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ISS Mir Status Jan 9, 2001

January 9, 2001

By Miles Mann WF1F,
MAREX-NA (Manned Amateur Radio Experiment, North American Division)

News memo move:
I everyone, for the past few months I have been posting most of the
important Mir/ISS updates on the amsat-bb@amsat.org mailing list.  I
will be moving most of these memos over to the sarex@amsat.org mailing
list, since it 1s more in-line with Manned space flight operations.  If
you are not currently on the SAREX list, you can find the needed
information on the Amsat web page below.


The ISS crew have been making a few very random voice contacts on
2-meters.  The 2-meter packet system is expected to be activated this
weekend.  The ISS packet system uses standard terrestrial AX.25 1200
Baud FM packet.  If your radio can support normal 2-meter FM packet,
then you have all of the equipment you need for ISS packet.

See the memo from Frank Bauer, Amsat VP Manned space flight.
January 6, 2001

I have gotten word that we should expect the ISS crew to turn on the
packet system sometime this weekend.  (Keep your fingers crossed)

When that happens, expect to hear a periodic beacon every 2 minutes. 
You are also permitted to send unformatted informational (UI) packets to
the ISS.  In other words, it should be operational for APRS beacons. 
Please do not use the Packet Mailbox System at this time.  The crew will
not have the computer hooked up to read your messages at this juncture.

I have included some information regarding the packet system below.

1)  ISS Packet Callsign:  RZ3DZR

2)  Frequencies:  Uplink:      145.99
                               Downlink: 145.80

3)  Please be courteous and do not transmit on the packet uplink until
for have heard the packet beacon.

4)  If you copy the packet system, please let us know and save your
information for a future QSL card.

The ISS crew has completed two pre arranged Amateur Radio school
schedules. The first was on December 21 with a school in Burbank Ill and
the second was on January 5 with Armstrong School, Hampton, VA.



Space Walk training for new Amateur Radio antennas:
The ISS crews for next years missions (E3 and E5) have begun training to
install the next set of Antennas to be shared by the Amateur Radio
station for ISS.  The crew will simulate weightless in a large water
tank with a mockup of the Service module in the tank.  Two practice
sessions have already taken place.  The ISS Space walk planners are
trying to fine-tune the steps required to install the new amateur radio
antenna process. The crew will practice routing coax cables and
installing up to three new antennas to the out side of the service
module.  The space walk is tentatively planned for the summer of 2001. 
The new antennas will add the ability to run multiple Amateur Radio
experiments simultaneously (possible Packet, Voice and SSTV all at the
same time)

Family Chat:
The ISS crew members have been using the Amateur Radio station to talk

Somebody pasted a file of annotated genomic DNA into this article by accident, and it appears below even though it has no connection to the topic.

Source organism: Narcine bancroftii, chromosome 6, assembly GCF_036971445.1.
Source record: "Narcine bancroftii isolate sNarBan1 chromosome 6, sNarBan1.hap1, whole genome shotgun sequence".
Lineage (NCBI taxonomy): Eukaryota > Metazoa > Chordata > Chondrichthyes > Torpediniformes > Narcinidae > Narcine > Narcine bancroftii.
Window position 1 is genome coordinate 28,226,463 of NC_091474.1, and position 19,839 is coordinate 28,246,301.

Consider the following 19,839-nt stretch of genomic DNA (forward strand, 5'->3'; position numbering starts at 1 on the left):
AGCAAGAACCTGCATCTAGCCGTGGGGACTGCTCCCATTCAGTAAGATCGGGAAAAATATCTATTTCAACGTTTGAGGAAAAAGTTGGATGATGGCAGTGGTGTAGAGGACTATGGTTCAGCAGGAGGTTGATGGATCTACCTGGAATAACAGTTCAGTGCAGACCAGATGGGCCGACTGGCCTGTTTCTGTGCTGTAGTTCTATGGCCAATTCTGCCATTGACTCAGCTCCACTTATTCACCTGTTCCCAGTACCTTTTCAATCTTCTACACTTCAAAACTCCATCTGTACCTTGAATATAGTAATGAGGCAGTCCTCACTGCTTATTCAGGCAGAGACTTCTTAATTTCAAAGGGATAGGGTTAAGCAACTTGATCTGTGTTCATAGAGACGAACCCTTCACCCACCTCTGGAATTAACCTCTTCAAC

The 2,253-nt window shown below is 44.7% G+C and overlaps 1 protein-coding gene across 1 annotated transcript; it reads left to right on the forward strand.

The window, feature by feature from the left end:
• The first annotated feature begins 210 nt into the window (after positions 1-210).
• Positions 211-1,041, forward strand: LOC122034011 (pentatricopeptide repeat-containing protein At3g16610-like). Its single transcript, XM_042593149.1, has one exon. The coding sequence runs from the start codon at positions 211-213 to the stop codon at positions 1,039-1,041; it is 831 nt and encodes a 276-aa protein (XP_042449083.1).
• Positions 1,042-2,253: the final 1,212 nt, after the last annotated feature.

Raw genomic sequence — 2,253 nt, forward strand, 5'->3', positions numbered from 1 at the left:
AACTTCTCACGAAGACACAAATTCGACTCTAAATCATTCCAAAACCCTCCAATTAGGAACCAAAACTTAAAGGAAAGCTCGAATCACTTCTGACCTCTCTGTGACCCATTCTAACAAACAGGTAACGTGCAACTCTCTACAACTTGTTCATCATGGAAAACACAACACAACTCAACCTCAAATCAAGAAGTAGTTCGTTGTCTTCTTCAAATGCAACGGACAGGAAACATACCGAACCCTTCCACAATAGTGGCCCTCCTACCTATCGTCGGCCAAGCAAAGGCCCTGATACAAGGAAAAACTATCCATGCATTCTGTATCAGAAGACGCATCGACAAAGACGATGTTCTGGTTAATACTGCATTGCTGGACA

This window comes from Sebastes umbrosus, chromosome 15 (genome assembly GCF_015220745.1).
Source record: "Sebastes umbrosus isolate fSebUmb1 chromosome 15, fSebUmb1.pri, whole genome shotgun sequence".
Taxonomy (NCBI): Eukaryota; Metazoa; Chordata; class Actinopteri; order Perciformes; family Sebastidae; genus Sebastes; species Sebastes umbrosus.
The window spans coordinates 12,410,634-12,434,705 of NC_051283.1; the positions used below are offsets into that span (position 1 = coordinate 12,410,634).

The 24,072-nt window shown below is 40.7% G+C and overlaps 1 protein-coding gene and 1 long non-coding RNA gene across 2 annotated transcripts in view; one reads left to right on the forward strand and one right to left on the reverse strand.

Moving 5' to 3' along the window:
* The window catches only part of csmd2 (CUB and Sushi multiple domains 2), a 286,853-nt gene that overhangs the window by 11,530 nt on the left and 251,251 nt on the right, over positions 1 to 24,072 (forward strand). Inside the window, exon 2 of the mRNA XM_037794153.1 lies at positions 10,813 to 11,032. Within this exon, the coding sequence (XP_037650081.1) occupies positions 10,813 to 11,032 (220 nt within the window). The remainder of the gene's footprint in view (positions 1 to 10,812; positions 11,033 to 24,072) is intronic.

to some of their family members and friends.  When they have these
family chats, the crew will usually use a channel different than the
posted PUBLIC channels (all frequencies used are in accordance with
local and international radio laws).  A few people have stumbled across
the ISS crew talking to their friends on these discrete Amateur Radio
channels, and have then posted the frequencies on the Internet.  I would
like to ask the public to please try to keep this information to your
self and not post the information on the internet or your web page. 
Lets give the crews some privacy and let them discover the benefits of
Amateur Radio, without seeing all of their activities PUBHISED.  When
ISS is on a discrete frequency, they often use what is called an
Odd-Split channel.  This means the Transmit and receive frequencies are
different.  The odd split method, prevents other stations from calling
ISS, unless they have been issued the correct Uplink channel for that
specific day.

This view of privacy is my own personal opinion and does not reflect
that of any government, company, club , etc.

Mir Retirement date set for the last week of February:
Mir's retirement date has been set for the last week of February 2001,
some time between 26-28.  
Mir will celebrate its 15 birthday on February 20, 2001.  There was a
lot of activity to try to extend Mir for a few more years, however the
full funding never materialized.  Mir will be retired by remote control
and will land in the south pacific.  A manned Mir back up crew is
standing by on earth, ready to fly to Mir if there are needed for any
emergency repairs, etc.


Mir QSL Cards:
The Russian QSL manager RV3DR says he has mailed out most of the new Mir
QSL cards to the Russians address and has begin working on QSL cards to
other countries.
Dave Larsen has also just completed a large batch of Mir QSL cards from
his backlog.


Copyright 2001 Miles Mann, All Rights Reserved.  This document may be
freely distributed via the following means - Email (including
listservers), Usenet, and World-Wide-Web.  It may not be reproduced for
profit including, but not limited to, CD ROMs, books, and/or other
commercial outlets without prior written consent from the author. 
Images received from the MAREX-NA SSTV system on the Russian Space
Station Mir are considered public domain and may be freely distributed,
without prior permission.

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